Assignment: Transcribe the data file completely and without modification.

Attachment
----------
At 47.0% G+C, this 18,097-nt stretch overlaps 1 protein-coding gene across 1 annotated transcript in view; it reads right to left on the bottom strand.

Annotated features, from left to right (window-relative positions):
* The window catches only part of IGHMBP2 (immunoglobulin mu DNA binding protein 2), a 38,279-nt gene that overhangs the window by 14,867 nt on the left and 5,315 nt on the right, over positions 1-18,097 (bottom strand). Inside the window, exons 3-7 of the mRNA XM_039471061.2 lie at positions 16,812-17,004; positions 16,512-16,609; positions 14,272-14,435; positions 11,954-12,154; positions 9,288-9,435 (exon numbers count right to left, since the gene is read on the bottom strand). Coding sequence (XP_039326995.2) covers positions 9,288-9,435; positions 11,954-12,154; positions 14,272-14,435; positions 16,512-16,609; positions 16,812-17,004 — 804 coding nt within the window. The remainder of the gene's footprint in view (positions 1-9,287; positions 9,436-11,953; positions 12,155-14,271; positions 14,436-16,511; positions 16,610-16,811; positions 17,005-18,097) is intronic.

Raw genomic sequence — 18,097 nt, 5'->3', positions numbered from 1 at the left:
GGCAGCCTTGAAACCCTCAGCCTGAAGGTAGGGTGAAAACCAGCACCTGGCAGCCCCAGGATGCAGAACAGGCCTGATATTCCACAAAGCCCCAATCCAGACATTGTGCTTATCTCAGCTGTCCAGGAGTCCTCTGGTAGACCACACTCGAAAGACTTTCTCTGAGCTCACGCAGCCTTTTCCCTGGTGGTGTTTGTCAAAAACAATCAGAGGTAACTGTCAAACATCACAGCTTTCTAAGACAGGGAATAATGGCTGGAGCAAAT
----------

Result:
At 47.0% G+C, this 18,097-nt stretch overlaps 1 protein-coding gene across 1 annotated transcript in view; it reads right to left on the bottom strand.

Annotated features, from left to right (window-relative positions):
* The window catches only part of IGHMBP2 (immunoglobulin mu DNA binding protein 2), a 38,279-nt gene that overhangs the window by 14,867 nt on the left and 5,315 nt on the right, over positions 1-18,097 (bottom strand). Inside the window, exons 3-7 of the mRNA XM_039471061.2 lie at positions 16,812-17,004; positions 16,512-16,609; positions 14,272-14,435; positions 11,954-12,154; positions 9,288-9,435 (exon numbers count right to left, since the gene is read on the bottom strand). Coding sequence (XP_039326995.2) covers positions 9,288-9,435; positions 11,954-12,154; positions 14,272-14,435; positions 16,512-16,609; positions 16,812-17,004 — 804 coding nt within the window. The remainder of the gene's footprint in view (positions 1-9,287; positions 9,436-11,953; positions 12,155-14,271; positions 14,436-16,511; positions 16,610-16,811; positions 17,005-18,097) is intronic.

Raw genomic sequence — 18,097 nt, 5'->3', positions numbered from 1 at the left:
GGCAGCCTTGAAACCCTCAGCCTGAAGGTAGGGTGAAAACCAGCACCTGGCAGCCCCAGGATGCAGAACAGGCCTGATATTCCACAAAGCCCCAATCCAGACATTGTGCTTATCTCAGCTGTCCAGGAGTCCTCTGGTAGACCACACTCGAAAGACTTTCTCTGAGCTCACGCAGCCTTTTCCCTGGTGGTGTTTGTCAAAAACAATCAGAGGTAACTGTCAAACATCACAGCTTTCTAAGACAGGGAATAATGGCTGGAGCAAAT